3.5. Advanced Pattern Matching

Here are some additional pattern forms that are useful:

  • p1 | ... | pn: an “or” pattern; matching against it succeeds if a match succeeds against any of the individual patterns pi, which are tried in order from left to right. All the patterns must bind the same variables.

  • (p : t): a pattern with an explicit type annotation.

  • c: here, c means any constant, such as integer literals, string literals, and booleans.

  • 'ch1'..'ch2': here, ch means a character literal. For example, 'A'..'Z' matches any uppercase letter.

  • p when e: matches p but only if e evaluates to true.

You can read about all the pattern forms in the manual.

3.5.1. Pattern Matching with Let

The syntax we’ve been using so far for let expressions is, in fact, a special case of the full syntax that OCaml permits. That syntax is:

let p = e1 in e2

That is, the left-hand side of the binding may in fact be a pattern, not just an identifier. Of course, variable identifiers are on our list of valid patterns, so that’s why the syntax we’ve studied so far is just a special case.

Given this syntax, we revisit the semantics of let expressions.

Dynamic semantics.

To evaluate let p = e1 in e2:

  1. Evaluate e1 to a value v1.

  2. Match v1 against pattern p. If it doesn’t match, raise the exception Match_failure. Otherwise, if it does match, it produces a set \(b\) of bindings.

  3. Substitute those bindings \(b\) in e2, yielding a new expression e2'.

  4. Evaluate e2' to a value v2.

  5. The result of evaluating the let expression is v2.

Static semantics.

  • If all the following hold then (let p = e1 in e2) : t2:

    • e1 : t1

    • the pattern variables in p are x1..xn

    • e2 : t2 under the assumption that for all i in 1..n it holds that xi : ti,

Let definitions.

As before, a let definition can be understood as a let expression whose body has not yet been given. So their syntax can be generalized to

let p = e

and their semantics follow from the semantics of let expressions, as before.

3.5.2. Pattern Matching with Functions

The syntax we’ve been using so far for functions is also a special case of the full syntax that OCaml permits. That syntax is:

let f p1 ... pn = e1 in e2   (* function as part of let expression *)
let f p1 ... pn = e          (* function definition at toplevel *)
fun p1 ... pn -> e           (* anonymous function *)

The truly primitive syntactic form we need to care about is fun p -> e. Let’s revisit the semantics of anonymous functions and their application with that form; the changes to the other forms follow from those below:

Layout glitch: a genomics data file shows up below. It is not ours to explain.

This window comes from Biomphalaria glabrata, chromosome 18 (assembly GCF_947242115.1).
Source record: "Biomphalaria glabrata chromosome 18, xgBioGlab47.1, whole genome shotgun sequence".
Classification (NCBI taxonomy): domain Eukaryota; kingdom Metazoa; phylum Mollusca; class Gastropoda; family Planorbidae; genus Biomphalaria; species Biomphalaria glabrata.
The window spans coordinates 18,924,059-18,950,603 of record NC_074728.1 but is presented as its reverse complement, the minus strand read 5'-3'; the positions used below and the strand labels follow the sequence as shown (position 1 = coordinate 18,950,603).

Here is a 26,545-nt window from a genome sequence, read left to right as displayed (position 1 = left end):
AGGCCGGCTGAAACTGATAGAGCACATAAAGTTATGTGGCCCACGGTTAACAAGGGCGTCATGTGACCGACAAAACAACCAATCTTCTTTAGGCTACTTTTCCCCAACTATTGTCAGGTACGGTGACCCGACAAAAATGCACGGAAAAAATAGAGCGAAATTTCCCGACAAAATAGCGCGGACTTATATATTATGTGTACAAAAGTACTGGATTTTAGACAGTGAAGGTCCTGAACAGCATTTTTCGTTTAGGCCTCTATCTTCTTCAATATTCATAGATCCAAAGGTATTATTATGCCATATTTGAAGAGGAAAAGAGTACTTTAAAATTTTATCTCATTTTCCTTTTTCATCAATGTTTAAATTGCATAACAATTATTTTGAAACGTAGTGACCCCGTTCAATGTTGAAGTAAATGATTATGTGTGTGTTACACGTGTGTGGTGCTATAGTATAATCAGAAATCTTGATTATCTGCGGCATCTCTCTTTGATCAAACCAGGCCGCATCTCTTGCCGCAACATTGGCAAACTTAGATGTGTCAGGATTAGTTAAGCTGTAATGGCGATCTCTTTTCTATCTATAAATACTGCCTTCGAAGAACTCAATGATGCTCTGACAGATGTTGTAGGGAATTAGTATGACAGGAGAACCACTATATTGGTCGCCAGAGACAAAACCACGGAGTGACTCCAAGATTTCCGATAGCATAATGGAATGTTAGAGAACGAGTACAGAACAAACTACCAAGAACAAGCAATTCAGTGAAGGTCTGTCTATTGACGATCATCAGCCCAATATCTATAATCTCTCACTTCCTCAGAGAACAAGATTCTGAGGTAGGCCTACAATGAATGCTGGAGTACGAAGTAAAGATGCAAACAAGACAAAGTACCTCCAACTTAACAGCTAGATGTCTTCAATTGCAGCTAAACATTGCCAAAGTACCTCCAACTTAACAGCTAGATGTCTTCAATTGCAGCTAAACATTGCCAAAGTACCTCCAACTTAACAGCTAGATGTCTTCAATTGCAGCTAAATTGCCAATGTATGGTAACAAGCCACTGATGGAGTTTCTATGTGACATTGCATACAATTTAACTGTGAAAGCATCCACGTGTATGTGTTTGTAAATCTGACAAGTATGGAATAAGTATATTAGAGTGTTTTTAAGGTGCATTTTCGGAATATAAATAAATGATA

Static semantics.

  • Let x1..xn be the pattern variables appearing in p. If by assuming that x1 : t1 and x2 : t2 and … and xn : tn, we can conclude that p : t and e :u, then fun p -> e : t -> u.

  • The type checking rule for application is unchanged.

Dynamic semantics.

  • The evaluation rule for anonymous functions is unchanged.

  • To evaluate e0 e1:

    1. Evaluate e0 to an anonymous function fun p -> e, and evaluate e1 to value v1.

    2. Match v1 against pattern p. If it doesn’t match, raise the exception Match_failure. Otherwise, if it does match, it produces a set \(b\) of bindings.

    3. Substitute those bindings \(b\) in e, yielding a new expression e'.

    4. Evaluate e' to a value v, which is the result of evaluating e0 e1.

3.5.3. Pattern Matching Examples

Here are several ways to get a Pokemon’s hit points:

(* Pokemon types *)
type ptype = TNormal | TFire | TWater

(* A record to represent Pokemon *)
type mon = { name : string; hp : int; ptype : ptype }

(* OK *)
let get_hp m = match m with { name = n; hp = h; ptype = t } -> h

(* better *)
let get_hp m = match m with { name = _; hp = h; ptype = _ } -> h

(* better *)
let get_hp m = match m with { name; hp; ptype } -> hp

(* better *)
let get_hp m = match m with { hp } -> hp

(* best *)
let get_hp m = m.hp
type ptype = TNormal | TFire | TWater
type mon = { name : string; hp : int; ptype : ptype; }
val get_hp : mon -> int = <fun>
val get_hp : mon -> int = <fun>
val get_hp : mon -> int = <fun>
val get_hp : mon -> int = <fun>
val get_hp : mon -> int = <fun>

Here’s how to get the first and second components of a pair:

let fst (x, _) = x

let snd (_, y) = y
val fst : 'a * 'b -> 'a = <fun>
val snd : 'a * 'b -> 'b = <fun>

Both fst and snd are actually already defined for you in the standard library.

Finally, here are several ways to get the 3rd component of a triple:

(* OK *)
let thrd t = match t with x, y, z -> z

(* good *)
let thrd t =
  let x, y, z = t in
  z

(* better *)
let thrd t =
  let _, _, z = t in
  z

(* best *)
let thrd (_, _, z) = z
val thrd : 'a * 'b * 'c -> 'c = <fun>
val thrd : 'a * 'b * 'c -> 'c = <fun>
val thrd : 'a * 'b * 'c -> 'c = <fun>
val thrd : 'a * 'b * 'c -> 'c = <fun>

The standard library does not define any functions for triples, quadruples, etc.